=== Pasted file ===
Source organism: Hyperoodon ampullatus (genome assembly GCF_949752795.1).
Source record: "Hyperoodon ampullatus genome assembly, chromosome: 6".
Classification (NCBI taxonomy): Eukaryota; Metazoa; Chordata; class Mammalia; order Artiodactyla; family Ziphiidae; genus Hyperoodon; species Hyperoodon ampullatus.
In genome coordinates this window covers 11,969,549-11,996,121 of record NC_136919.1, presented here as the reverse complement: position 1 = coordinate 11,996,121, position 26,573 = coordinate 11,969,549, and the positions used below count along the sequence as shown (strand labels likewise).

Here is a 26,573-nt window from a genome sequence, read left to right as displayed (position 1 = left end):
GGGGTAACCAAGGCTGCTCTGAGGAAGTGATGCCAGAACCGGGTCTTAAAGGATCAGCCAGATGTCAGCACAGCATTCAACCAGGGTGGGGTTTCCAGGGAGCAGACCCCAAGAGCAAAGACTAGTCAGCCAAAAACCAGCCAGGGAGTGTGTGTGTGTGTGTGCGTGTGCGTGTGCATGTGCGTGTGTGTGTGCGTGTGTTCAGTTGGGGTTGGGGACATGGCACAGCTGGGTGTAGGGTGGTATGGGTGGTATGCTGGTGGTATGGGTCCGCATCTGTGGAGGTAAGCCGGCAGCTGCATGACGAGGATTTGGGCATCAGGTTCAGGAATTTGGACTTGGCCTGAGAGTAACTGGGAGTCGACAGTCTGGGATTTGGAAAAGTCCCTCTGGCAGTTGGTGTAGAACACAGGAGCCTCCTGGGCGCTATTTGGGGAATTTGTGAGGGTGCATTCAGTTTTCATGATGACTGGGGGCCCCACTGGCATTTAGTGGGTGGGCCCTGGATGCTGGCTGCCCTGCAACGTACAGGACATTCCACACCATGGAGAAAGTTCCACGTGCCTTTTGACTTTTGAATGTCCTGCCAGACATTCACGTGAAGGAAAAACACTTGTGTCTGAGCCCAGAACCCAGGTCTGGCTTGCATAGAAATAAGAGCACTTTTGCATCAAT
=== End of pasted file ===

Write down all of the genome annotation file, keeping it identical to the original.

Source organism: Hyperoodon ampullatus (genome assembly GCF_949752795.1).
Source record: "Hyperoodon ampullatus genome assembly, chromosome: 6".
Classification (NCBI taxonomy): Eukaryota; Metazoa; Chordata; class Mammalia; order Artiodactyla; family Ziphiidae; genus Hyperoodon; species Hyperoodon ampullatus.
In genome coordinates this window covers 11,969,549-11,996,121 of record NC_136919.1, presented here as the reverse complement: position 1 = coordinate 11,996,121, position 26,573 = coordinate 11,969,549, and the positions used below count along the sequence as shown (strand labels likewise).

Here is a 26,573-nt window from a genome sequence, read left to right as displayed (position 1 = left end):
GGGGTAACCAAGGCTGCTCTGAGGAAGTGATGCCAGAACCGGGTCTTAAAGGATCAGCCAGATGTCAGCACAGCATTCAACCAGGGTGGGGTTTCCAGGGAGCAGACCCCAAGAGCAAAGACTAGTCAGCCAAAAACCAGCCAGGGAGTGTGTGTGTGTGTGTGCGTGTGCGTGTGCATGTGCGTGTGTGTGTGCGTGTGTTCAGTTGGGGTTGGGGACATGGCACAGCTGGGTGTAGGGTGGTATGGGTGGTATGCTGGTGGTATGGGTCCGCATCTGTGGAGGTAAGCCGGCAGCTGCATGACGAGGATTTGGGCATCAGGTTCAGGAATTTGGACTTGGCCTGAGAGTAACTGGGAGTCGACAGTCTGGGATTTGGAAAAGTCCCTCTGGCAGTTGGTGTAGAACACAGGAGCCTCCTGGGCGCTATTTGGGGAATTTGTGAGGGTGCATTCAGTTTTCATGATGACTGGGGGCCCCACTGGCATTTAGTGGGTGGGCCCTGGATGCTGGCTGCCCTGCAACGTACAGGACATTCCACACCATGGAGAAAGTTCCACGTGCCTTTTGACTTTTGAATGTCCTGCCAGACATTCACGTGAAGGAAAAACACTTGTGTCTGAGCCCAGAACCCAGGTCTGGCTTGCATAGAAATAAGAGCACTTTTGCATCAAT